Gulella crookesi, Cole & Herbert, 2022

Cole, Mary L. & Herbert, David G., 2022, Eight new species of Gulella Pfeiffer, 1856 from the south-east coast of South Africa (Gastropoda: Streptaxidae), European Journal of Taxonomy 813, pp. 1-32 : 17-18

publication ID

https://doi.org/10.5852/ejt.2022.813.1729

publication LSID

lsid:zoobank.org:pub:687DE2C9-28A4-43E6-A47D-DE2D2839AB60

DOI

https://doi.org/10.5281/zenodo.6452999

persistent identifier

https://treatment.plazi.org/id/DFA049BF-A8B0-4B47-B04C-E6EB64CEE8F0

taxon LSID

lsid:zoobank.org:act:DFA049BF-A8B0-4B47-B04C-E6EB64CEE8F0

treatment provided by

Felipe

scientific name

Gulella crookesi
status

sp. nov.

Gulella crookesi sp. nov.

urn:lsid:zoobank.org:act:DFA049BF-A8B0-4B47-B04C-E6EB64CEE8F0

Figs 2 View Fig , 7A–D View Fig

Diagnosis

Shell minute, sub-cylindrical; smooth and glossy; aperture markedly constricted by teeth and narrower towards base; apertural dentition nine-fold, including an oblique parietal lamella with a notch in its lower margin, a large triangular labral tooth, its upper margin sinuous, and with a denticle near lip edge and another further into aperture, three inset basal teeth in close apposition, a low, broad rounded denticle on columella lip and a large inset tricuspid columella lamella; umbilicus widely open and with distinct peri-umbilical pleats.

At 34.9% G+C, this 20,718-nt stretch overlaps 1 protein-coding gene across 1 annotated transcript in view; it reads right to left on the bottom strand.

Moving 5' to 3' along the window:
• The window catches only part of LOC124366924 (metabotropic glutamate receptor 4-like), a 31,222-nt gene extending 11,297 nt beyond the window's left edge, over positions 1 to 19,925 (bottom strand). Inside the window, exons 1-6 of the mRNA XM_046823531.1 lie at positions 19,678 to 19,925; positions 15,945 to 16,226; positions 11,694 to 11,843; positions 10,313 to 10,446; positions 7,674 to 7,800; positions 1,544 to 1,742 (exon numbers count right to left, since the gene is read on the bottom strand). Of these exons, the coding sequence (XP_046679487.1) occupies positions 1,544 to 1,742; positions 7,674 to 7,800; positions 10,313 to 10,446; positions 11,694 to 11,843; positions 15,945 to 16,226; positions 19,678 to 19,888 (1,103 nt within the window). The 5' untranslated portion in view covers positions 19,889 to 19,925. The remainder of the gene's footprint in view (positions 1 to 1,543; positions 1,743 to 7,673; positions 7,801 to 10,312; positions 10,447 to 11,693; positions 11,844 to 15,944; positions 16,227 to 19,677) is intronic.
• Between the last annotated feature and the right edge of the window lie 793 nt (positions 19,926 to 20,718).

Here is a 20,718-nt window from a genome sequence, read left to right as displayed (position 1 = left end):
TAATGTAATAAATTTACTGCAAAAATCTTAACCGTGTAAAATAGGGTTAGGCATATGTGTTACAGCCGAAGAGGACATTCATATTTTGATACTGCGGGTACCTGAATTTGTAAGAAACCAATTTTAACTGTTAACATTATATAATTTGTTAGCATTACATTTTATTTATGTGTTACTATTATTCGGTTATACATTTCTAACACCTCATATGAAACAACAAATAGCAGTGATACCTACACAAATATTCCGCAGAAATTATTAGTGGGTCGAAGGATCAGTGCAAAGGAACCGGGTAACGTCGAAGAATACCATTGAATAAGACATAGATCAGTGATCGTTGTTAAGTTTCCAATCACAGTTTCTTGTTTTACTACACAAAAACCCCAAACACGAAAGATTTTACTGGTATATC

Etymology

Named for the type locality, the Vernon Crookes Nature Reserve, KwaZulu-Natal.

Material examined

Holotype SOUTH AFRICA – KwaZulu-Natal • Vernon Crookes Nature Reserve , 13.5 km WNW of Scottburgh, scarp forest ; 30.2728° S, 30.6052°E, 410 m a.s.l.; 12 Jan. 2010; M. and K. Cole leg.; NMSA P1680/ T4526 , prev. ELMD 16438. GoogleMaps